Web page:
One of either Mewis or Groom situates themselves behind the front two in an attempt to recover outlet passes. The other wingers and advanced midfielders do something similar on the flank while Schmidt serves as the defensive presence behind the first lines of pressure.
When this press is successful it can work wonders and the Dash can strike in transition. But when a team can play through the first few lines of pressure the Dash are caught upfield. The opposition will have space to run at Schmidt and the back line because the rest of the forwards and midfielders have been eliminated from the play.
Houston didn’t always press high up the pitch. They also sat in a mid-block at times and lured Kansas City to try and play through the defense. Houston’s defensive structure morphed between a 4-5-1 and a 4-1-4-1.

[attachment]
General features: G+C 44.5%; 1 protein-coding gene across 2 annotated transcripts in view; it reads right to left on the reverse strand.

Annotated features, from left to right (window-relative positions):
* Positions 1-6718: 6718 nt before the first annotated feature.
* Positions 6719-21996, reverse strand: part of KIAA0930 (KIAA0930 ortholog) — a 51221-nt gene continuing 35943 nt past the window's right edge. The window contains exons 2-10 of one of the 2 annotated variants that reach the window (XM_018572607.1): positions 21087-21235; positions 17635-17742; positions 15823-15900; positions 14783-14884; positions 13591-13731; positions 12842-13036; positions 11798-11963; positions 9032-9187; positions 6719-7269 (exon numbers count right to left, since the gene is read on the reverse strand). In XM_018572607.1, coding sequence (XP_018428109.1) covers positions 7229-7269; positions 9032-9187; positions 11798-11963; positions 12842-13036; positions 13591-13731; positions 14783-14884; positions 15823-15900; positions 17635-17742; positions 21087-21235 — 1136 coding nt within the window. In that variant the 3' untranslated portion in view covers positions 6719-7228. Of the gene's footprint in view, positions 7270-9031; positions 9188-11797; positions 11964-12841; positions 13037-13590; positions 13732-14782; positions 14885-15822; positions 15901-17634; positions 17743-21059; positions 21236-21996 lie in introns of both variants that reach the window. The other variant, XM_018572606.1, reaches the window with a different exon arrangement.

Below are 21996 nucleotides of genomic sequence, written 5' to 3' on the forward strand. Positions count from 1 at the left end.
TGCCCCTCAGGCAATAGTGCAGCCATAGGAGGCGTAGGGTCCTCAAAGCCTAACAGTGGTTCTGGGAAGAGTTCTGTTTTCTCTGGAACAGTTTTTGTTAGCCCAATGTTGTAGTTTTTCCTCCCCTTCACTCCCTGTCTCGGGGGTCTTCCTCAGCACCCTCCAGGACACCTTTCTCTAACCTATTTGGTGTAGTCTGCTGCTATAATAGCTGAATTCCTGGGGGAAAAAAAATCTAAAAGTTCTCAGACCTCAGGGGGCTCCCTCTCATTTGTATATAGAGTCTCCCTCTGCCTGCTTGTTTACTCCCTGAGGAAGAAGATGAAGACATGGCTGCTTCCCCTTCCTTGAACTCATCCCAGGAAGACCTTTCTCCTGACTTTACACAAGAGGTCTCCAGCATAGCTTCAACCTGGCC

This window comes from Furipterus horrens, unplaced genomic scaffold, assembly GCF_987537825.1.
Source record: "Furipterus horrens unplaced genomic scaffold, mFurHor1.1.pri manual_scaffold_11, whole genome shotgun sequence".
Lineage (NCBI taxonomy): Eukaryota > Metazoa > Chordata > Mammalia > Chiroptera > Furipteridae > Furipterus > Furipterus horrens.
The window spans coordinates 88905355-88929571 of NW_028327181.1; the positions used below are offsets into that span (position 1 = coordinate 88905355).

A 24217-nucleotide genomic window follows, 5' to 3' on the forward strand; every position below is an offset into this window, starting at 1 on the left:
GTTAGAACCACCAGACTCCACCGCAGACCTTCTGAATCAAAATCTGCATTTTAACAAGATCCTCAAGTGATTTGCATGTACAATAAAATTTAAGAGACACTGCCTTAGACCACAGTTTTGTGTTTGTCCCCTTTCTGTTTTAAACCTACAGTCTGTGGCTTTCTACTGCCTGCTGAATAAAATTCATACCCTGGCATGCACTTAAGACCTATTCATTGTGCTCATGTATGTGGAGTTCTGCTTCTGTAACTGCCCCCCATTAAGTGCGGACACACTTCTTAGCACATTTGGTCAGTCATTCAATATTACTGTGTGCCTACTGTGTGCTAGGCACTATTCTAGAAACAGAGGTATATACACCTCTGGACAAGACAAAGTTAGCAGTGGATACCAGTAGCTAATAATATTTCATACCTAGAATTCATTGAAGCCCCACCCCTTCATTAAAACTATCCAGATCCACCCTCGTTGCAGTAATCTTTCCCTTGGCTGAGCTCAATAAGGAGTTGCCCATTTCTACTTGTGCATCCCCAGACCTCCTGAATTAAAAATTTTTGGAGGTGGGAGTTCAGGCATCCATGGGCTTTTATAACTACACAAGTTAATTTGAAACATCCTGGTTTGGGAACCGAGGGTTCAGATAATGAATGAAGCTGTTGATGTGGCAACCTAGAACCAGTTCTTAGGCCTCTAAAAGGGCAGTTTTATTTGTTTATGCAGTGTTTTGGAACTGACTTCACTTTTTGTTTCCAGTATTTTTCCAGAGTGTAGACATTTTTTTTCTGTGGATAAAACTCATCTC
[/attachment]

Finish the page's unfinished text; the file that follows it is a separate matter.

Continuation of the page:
Daly would press the ball carrier and the Dash would stay compact between the midfield and defensive lines. Kansas City would attempt entry passes into the midfield and various midfielders would jump forward in an attempt to win the ball. The player receiving the pass would either play it back to the center backs, lose the ball and spark a transition opportunity or get through the midfield line and Houston dropped deeper.
“I think it will be our toughest challenge,” said Parsons. “I have a lot of respect. I think they’re a very well organized team and the work that they do — the staff over there, and the players, they have a good identity. They know how to execute their identity. So it’s a big challenge. One that we’ve been excited for, we’ve been looking forward to for a while.”
It is in Portland’s DNA and ‘culture’ to play through the Dash’s pressure. They have the players and the quality to do so. The Thorns will most likely dominate possession and create the better of the opportunities, but the Dash won’t care. Houston will believe that they can get enough transition opportunities through their pressing and their forwards will be clinical. Ultimately, this will be a test for the Thorns in how clean and quick they are on the ball and will serve as the best litmus test in the Challenge Cup so far to judge where the Thorns are at right now.